Politics in America

“‘Classified’ still conjures images of top-secret government plots, but, in Trump’s Washington, it’s more often used to describe information that the president would prefer to keep quiet”

Trump has been merciless toward anyone else in government who reveals his administration’s secrets, tweeting that ‘‘the real story that Congress, the F.B.I. and all others should be looking into is the leaking of Classified information.’’ This summer, after the former F.B.I. director James Comey produced what he said were unclassified personal notes on their meetings, Trump complained that ‘‘Comey leaked CLASSIFIED INFORMATION to the media. That is so illegal!’’

This marks a shift from the Obama years, when the debate over classified information focused on military and intelligence revelations, from the likes of Chelsea Manning and Edward Snowden. Under Trump, things are more personal. ‘‘What’s new,’’ says the Columbia University historian Matthew Connelly, author of a forthcoming history of government classification, ‘‘is the volume and sensitivity of what’s being leaked and the fact that at least some of these leaks seem intended to show Trump is unfit to be president.’’ ‘‘Classified’’ still conjures images of top-secret government plots, but, in Trump’s Washington, it’s more often used to describe information that the president would prefer to keep quiet, from allegations of collusion to reports of White House infighting. What started out as a way to safeguard national security has also become a means of protecting — or destroying — the president himself.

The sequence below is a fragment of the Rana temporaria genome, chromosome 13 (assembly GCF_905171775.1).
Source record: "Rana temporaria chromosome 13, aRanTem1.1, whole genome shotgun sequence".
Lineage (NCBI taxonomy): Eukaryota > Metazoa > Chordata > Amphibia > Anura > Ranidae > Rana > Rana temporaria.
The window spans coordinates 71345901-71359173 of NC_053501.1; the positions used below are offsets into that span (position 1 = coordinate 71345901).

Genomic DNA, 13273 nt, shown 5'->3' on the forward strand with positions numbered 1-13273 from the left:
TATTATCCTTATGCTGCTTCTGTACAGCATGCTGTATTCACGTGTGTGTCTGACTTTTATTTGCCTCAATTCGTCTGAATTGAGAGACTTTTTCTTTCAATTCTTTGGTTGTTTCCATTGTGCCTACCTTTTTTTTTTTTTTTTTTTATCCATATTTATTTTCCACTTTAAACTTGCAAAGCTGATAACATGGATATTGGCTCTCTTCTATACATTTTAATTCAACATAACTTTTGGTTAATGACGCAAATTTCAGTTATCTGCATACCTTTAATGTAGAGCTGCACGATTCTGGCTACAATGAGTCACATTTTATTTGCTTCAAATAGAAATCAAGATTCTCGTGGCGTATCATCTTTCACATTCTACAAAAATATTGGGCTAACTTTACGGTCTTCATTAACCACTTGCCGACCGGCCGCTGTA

Beverly Gage, “Hidden Agenda”, The New York Times Magazine (27 August 2017), 16.